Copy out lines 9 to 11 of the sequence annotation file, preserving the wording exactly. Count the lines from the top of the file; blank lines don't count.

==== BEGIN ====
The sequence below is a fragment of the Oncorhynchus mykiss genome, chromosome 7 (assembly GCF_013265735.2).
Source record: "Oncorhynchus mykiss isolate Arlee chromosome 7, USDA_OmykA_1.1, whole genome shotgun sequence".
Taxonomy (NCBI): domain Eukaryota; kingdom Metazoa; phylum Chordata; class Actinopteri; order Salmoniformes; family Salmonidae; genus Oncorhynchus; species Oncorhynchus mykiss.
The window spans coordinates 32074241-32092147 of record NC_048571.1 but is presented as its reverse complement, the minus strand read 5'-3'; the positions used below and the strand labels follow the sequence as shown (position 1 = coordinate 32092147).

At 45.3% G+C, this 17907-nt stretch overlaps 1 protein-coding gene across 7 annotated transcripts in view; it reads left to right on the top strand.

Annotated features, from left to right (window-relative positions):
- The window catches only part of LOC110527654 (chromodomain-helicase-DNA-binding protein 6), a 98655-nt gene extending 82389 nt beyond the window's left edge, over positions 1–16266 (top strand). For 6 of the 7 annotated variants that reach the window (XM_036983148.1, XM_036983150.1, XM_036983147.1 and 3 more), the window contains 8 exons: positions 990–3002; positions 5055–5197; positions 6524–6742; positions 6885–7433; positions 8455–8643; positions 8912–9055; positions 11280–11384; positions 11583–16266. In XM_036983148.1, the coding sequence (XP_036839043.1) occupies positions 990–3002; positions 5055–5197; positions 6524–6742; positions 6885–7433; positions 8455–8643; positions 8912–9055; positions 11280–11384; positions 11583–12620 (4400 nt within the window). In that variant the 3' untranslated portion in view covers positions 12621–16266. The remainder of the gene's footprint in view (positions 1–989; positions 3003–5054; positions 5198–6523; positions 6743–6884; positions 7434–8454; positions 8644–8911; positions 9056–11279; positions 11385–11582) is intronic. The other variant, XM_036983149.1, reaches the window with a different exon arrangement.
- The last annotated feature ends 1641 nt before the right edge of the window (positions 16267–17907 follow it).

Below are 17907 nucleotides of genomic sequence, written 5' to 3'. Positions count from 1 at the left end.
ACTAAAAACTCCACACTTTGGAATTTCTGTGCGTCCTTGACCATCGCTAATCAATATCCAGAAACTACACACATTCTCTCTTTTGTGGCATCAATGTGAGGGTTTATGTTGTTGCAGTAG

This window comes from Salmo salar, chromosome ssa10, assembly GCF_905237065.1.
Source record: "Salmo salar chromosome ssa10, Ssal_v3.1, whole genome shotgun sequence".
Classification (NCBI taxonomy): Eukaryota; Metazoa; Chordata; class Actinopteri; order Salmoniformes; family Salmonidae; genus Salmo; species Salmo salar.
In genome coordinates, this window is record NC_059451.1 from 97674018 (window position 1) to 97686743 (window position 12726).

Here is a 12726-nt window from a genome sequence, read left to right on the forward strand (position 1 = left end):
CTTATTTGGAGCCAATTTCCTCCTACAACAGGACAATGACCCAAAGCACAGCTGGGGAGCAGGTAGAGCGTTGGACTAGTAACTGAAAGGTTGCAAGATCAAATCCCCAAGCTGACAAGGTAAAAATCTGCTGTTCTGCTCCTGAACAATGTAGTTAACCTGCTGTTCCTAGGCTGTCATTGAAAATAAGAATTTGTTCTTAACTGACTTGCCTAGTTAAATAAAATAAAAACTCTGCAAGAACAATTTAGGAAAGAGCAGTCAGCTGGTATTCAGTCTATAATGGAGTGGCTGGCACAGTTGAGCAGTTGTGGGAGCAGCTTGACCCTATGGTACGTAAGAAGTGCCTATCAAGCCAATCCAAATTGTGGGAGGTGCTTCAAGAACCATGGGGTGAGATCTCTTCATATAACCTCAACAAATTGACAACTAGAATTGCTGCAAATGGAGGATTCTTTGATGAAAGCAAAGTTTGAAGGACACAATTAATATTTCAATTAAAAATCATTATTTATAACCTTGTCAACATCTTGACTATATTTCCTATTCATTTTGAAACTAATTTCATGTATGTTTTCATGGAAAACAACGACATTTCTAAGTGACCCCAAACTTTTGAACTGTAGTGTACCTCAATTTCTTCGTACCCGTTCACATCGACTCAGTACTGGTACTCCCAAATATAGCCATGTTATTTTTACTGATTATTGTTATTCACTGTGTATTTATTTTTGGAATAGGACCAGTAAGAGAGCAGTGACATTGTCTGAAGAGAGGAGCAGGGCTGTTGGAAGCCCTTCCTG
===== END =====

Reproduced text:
Below are 17907 nucleotides of genomic sequence, written 5' to 3'. Positions count from 1 at the left end.
ACTAAAAACTCCACACTTTGGAATTTCTGTGCGTCCTTGACCATCGCTAATCAATATCCAGAAACTACACACATTCTCTCTTTTGTGGCATCAATGTGAGGGTTTATGTTGTTGCAGTAG

This window comes from Salmo salar, chromosome ssa10, assembly GCF_905237065.1.